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Coping

February 12, 2009 by  

We use a variety of methods to survive emotionally and physically. We take defensive measures whenever we’re under attack. We react whenever someone yells at, ridicules, or scolds us. It’s not that we don’t have coping skills. The problem is that we don’t select them. Usually we use whatever is at hand.

Coping is like opening a bag of potato chips. If you’re not under pressure, you realize there are many ways to open the bag. There are a lot of tools available to you. You could get out a pair of scissors or find a knife. There is a perfectly reasonable process you can follow.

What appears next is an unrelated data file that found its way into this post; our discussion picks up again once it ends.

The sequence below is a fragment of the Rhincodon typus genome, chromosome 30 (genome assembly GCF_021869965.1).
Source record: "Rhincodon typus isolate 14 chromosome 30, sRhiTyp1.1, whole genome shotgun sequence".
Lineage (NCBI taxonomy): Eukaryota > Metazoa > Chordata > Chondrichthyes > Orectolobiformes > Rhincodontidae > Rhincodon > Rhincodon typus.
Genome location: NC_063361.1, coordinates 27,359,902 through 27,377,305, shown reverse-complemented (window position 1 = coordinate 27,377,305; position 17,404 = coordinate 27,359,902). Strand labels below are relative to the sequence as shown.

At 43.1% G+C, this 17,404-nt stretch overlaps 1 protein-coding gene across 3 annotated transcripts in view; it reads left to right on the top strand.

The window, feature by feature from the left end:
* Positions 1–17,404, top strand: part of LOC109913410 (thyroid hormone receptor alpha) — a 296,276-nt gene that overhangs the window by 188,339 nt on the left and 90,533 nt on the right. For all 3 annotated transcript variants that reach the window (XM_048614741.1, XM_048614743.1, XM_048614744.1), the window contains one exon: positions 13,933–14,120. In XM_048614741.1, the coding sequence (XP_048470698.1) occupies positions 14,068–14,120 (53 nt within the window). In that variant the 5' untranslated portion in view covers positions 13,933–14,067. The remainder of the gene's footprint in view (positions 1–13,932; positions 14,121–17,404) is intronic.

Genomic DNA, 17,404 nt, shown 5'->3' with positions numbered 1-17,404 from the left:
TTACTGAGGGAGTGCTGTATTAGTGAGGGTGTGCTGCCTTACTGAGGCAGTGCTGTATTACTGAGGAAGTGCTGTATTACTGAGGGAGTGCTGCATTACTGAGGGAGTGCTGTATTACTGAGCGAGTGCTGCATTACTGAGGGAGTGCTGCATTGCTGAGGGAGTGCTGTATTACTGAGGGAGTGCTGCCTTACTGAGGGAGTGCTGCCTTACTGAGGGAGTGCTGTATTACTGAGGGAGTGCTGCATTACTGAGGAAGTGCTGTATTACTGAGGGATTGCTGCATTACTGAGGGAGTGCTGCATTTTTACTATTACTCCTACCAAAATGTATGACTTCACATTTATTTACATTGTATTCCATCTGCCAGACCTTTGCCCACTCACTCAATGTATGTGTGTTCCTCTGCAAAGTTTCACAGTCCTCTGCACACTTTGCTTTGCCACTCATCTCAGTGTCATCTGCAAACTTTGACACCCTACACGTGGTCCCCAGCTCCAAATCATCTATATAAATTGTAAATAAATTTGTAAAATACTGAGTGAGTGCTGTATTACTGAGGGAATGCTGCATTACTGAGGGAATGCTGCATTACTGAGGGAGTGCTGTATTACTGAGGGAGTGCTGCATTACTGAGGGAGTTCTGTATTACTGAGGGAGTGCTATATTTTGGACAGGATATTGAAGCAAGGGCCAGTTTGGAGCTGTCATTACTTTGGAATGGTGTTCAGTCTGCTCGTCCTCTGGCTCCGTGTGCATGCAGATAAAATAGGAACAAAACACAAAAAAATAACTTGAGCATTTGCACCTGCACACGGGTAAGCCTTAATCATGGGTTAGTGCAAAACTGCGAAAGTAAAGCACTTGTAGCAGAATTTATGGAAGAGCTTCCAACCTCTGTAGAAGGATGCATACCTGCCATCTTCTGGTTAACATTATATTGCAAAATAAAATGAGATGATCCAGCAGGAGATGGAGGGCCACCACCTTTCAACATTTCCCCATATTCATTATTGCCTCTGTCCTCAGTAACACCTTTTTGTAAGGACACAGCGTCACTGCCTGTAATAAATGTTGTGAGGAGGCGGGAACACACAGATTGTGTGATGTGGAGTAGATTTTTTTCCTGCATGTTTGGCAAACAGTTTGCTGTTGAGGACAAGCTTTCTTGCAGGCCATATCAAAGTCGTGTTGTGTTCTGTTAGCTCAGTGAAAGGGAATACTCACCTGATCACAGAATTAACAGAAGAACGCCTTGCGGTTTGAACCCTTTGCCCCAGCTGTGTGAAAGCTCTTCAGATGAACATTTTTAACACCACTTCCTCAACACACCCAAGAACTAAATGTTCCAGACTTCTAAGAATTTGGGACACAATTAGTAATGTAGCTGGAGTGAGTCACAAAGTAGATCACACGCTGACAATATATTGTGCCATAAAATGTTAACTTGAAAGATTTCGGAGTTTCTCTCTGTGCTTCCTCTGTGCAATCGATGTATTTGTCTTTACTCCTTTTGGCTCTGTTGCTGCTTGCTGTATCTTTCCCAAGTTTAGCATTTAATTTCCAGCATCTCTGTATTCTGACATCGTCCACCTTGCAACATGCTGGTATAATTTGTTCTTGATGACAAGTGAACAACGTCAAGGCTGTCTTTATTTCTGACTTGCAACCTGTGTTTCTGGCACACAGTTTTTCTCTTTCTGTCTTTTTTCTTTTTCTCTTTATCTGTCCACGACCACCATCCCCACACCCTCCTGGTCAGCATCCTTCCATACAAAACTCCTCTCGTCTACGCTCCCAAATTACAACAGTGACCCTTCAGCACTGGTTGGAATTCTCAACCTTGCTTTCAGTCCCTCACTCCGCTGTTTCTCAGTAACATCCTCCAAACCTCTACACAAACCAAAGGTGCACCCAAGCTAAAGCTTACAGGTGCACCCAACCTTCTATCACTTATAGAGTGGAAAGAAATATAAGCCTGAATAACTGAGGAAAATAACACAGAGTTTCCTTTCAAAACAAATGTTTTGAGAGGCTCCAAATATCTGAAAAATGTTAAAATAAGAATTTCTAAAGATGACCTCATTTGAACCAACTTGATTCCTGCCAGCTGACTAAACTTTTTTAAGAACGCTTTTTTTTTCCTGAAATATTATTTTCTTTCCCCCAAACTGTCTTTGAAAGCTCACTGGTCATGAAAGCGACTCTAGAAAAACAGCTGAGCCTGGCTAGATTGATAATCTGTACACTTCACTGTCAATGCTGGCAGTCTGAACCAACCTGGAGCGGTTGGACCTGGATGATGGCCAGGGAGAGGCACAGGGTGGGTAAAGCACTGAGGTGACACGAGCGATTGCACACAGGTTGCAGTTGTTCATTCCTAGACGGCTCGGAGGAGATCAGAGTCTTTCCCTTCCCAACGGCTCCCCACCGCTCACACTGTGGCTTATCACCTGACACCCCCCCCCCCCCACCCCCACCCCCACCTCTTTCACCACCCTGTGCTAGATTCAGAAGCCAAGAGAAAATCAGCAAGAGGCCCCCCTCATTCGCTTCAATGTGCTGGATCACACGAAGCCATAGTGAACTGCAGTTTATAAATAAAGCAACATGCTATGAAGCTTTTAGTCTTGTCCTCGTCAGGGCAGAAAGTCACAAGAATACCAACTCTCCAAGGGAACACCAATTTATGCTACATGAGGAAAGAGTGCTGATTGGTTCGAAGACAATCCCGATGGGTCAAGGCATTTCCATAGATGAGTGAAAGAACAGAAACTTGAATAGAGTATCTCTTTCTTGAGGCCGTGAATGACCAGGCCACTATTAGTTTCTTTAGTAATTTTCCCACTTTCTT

But when you’re in a hurry, you use whatever is at hand. I’ve seen people rip open bags of chips with their teeth, slash at them with their fingernails, and stab them with a pencil or pen (my usual way). I even saw someone trying to smash a bag by stepping on it, in hopes of popping it open.

The same applies to coping. When we’re not under pressure, adjusting to world around us is fairly easy. We observe our environment, see the adjustments that need to be made, and make a smooth transition. When we’re under stress, we tend to use strategies that are familiar to us (close at hand), regardless of whether or not they are effective.

Developing good coping skills starts with identifying the techniques we use, and tracking how frequently and under what conditions we use them. We can also look at the effectiveness and the side effects of our strategies. Getting drunk may be effective in dulling our brains but the side effects (loss of control, inability to plan, disruption of personal relationships, and death) make it poor long term solution.

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